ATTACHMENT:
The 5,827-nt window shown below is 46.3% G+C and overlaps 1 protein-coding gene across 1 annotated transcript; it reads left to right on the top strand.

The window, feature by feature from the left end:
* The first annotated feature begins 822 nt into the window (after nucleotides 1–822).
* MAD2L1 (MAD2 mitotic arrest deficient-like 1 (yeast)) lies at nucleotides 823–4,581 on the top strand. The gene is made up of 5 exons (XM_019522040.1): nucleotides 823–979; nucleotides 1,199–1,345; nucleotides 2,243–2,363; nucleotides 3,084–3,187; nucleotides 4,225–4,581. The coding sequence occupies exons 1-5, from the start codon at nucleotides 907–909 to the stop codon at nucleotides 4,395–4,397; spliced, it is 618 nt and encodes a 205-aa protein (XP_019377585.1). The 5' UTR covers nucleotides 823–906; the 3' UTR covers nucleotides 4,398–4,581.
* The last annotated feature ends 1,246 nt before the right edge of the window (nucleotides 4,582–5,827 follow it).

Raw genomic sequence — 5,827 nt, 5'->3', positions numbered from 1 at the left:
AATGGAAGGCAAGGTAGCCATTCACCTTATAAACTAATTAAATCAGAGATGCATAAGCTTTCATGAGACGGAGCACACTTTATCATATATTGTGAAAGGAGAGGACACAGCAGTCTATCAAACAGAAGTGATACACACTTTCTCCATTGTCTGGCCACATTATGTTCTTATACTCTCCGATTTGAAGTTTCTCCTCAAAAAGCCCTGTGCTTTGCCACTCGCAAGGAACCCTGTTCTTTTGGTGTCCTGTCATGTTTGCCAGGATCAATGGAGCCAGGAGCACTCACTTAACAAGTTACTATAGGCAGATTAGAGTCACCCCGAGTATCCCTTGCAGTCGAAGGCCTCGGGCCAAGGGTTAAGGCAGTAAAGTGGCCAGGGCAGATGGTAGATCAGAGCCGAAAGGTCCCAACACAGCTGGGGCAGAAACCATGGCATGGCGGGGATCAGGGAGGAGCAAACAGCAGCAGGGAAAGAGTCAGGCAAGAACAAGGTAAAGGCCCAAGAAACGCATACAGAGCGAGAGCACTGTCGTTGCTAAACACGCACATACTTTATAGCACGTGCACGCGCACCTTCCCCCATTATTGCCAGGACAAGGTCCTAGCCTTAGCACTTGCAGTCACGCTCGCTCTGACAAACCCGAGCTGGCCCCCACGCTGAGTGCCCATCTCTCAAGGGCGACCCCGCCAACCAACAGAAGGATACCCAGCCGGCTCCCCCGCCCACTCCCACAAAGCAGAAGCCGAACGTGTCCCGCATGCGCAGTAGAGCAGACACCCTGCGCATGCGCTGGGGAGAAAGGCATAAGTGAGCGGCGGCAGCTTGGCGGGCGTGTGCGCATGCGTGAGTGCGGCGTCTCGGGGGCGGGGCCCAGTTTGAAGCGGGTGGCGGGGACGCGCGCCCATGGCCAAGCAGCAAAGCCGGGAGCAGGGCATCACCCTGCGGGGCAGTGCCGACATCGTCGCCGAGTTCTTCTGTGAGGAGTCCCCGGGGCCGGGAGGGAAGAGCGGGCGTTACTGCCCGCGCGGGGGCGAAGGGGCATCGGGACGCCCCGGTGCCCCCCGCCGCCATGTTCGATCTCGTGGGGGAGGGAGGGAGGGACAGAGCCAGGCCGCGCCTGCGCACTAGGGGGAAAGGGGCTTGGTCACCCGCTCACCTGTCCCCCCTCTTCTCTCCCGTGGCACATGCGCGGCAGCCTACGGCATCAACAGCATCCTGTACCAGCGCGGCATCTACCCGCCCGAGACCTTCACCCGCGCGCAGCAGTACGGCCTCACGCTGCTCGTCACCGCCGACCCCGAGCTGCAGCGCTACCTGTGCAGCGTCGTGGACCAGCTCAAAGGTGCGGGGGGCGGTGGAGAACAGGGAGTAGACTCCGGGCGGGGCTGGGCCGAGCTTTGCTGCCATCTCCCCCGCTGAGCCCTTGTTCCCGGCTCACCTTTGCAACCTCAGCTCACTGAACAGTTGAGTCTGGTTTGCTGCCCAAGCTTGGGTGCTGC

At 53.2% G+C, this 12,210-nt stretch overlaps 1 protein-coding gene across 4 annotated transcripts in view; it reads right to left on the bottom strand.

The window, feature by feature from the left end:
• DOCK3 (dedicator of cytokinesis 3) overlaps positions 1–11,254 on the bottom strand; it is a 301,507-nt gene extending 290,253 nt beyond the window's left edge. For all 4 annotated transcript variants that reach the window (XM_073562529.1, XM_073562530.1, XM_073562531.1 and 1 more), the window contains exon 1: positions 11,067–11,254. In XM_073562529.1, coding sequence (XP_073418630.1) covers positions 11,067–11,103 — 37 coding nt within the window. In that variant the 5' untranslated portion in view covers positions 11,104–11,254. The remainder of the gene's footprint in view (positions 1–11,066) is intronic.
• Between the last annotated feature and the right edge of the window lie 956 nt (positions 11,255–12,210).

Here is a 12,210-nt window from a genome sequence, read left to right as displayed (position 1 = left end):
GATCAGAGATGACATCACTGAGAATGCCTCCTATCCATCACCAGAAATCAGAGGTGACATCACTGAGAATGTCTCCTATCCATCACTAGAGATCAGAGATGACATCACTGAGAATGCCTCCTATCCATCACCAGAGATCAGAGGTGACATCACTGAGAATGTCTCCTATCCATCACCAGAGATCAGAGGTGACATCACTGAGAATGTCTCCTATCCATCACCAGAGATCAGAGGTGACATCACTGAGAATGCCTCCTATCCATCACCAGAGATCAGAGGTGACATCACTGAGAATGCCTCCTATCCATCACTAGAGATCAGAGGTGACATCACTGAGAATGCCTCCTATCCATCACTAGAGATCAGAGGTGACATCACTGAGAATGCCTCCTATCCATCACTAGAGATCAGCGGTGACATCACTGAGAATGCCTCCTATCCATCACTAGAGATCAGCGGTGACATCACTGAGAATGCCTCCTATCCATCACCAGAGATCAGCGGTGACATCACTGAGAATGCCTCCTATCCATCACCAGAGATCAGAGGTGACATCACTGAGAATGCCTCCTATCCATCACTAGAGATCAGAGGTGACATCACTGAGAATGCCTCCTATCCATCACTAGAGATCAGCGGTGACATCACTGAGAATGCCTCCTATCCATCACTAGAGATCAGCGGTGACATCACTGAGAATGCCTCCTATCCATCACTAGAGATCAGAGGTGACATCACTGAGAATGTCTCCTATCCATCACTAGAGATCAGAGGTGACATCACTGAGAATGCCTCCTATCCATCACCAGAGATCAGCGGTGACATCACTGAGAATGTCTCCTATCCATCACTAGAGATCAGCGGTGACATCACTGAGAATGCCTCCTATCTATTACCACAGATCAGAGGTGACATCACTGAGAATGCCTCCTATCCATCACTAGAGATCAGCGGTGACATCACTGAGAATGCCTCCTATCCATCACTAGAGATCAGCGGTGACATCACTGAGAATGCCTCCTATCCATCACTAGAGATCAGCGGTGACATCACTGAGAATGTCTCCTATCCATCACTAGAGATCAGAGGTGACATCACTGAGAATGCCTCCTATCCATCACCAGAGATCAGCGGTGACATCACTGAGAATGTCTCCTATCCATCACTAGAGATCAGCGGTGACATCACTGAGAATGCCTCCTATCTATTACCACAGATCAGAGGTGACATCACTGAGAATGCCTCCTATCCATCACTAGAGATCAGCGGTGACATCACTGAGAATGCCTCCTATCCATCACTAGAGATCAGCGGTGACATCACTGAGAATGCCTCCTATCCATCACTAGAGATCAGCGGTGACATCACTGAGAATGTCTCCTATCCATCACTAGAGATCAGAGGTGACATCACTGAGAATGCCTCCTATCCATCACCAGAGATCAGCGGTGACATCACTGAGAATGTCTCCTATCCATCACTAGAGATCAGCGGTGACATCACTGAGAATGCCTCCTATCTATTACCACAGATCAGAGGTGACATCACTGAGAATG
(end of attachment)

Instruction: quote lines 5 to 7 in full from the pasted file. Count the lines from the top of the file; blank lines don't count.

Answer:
* The last annotated feature ends 1,246 nt before the right edge of the window (nucleotides 4,582–5,827 follow it).

Raw genomic sequence — 5,827 nt, 5'->3', positions numbered from 1 at the left:
AATGGAAGGCAAGGTAGCCATTCACCTTATAAACTAATTAAATCAGAGATGCATAAGCTTTCATGAGACGGAGCACACTTTATCATATATTGTGAAAGGAGAGGACACAGCAGTCTATCAAACAGAAGTGATACACACTTTCTCCATTGTCTGGCCACATTATGTTCTTATACTCTCCGATTTGAAGTTTCTCCTCAAAAAGCCCTGTGCTTTGCCACTCGCAAGGAACCCTGTTCTTTTGGTGTCCTGTCATGTTTGCCAGGATCAATGGAGCCAGGAGCACTCACTTAACAAGTTACTATAGGCAGATTAGAGTCACCCCGAGTATCCCTTGCAGTCGAAGGCCTCGGGCCAAGGGTTAAGGCAGTAAAGTGGCCAGGGCAGATGGTAGATCAGAGCCGAAAGGTCCCAACACAGCTGGGGCAGAAACCATGGCATGGCGGGGATCAGGGAGGAGCAAACAGCAGCAGGGAAAGAGTCAGGCAAGAACAAGGTAAAGGCCCAAGAAACGCATACAGAGCGAGAGCACTGTCGTTGCTAAACACGCACATACTTTATAGCACGTGCACGCGCACCTTCCCCCATTATTGCCAGGACAAGGTCCTAGCCTTAGCACTTGCAGTCACGCTCGCTCTGACAAACCCGAGCTGGCCCCCACGCTGAGTGCCCATCTCTCAAGGGCGACCCCGCCAACCAACAGAAGGATACCCAGCCGGCTCCCCCGCCCACTCCCACAAAGCAGAAGCCGAACGTGTCCCGCATGCGCAGTAGAGCAGACACCCTGCGCATGCGCTGGGGAGAAAGGCATAAGTGAGCGGCGGCAGCTTGGCGGGCGTGTGCGCATGCGTGAGTGCGGCGTCTCGGGGGCGGGGCCCAGTTTGAAGCGGGTGGCGGGGACGCGCGCCCATGGCCAAGCAGCAAAGCCGGGAGCAGGGCATCACCCTGCGGGGCAGTGCCGACATCGTCGCCGAGTTCTTCTGTGAGGAGTCCCCGGGGCCGGGAGGGAAGAGCGGGCGTTACTGCCCGCGCGGGGGCGAAGGGGCATCGGGACGCCCCGGTGCCCCCCGCCGCCATGTTCGATCTCGTGGGGGAGGGAGGGAGGGACAGAGCCAGGCCGCGCCTGCGCACTAGGGGGAAAGGGGCTTGGTCACCCGCTCACCTGTCCCCCCTCTTCTCTCCCGTGGCACATGCGCGGCAGCCTACGGCATCAACAGCATCCTGTACCAGCGCGGCATCTACCCGCCCGAGACCTTCACCCGCGCGCAGCAGTACGGCCTCACGCTGCTCGTCACCGCCGACCCCGAGCTGCAGCGCTACCTGTGCAGCGTCGTGGACCAGCTCAAAGGTGCGGGGGGCGGTGGAGAACAGGGAGTAGACTCCGGGCGGGGCTGGGCCGAGCTTTGCTGCCATCTCCCCCGCTGAGCCCTTGTTCCCGGCTCACCTTTGCAACCTCAGCTCACTGAACAGTTGAGTCTGGTTTGCTGCCCAAGCTTGGGTGCTGC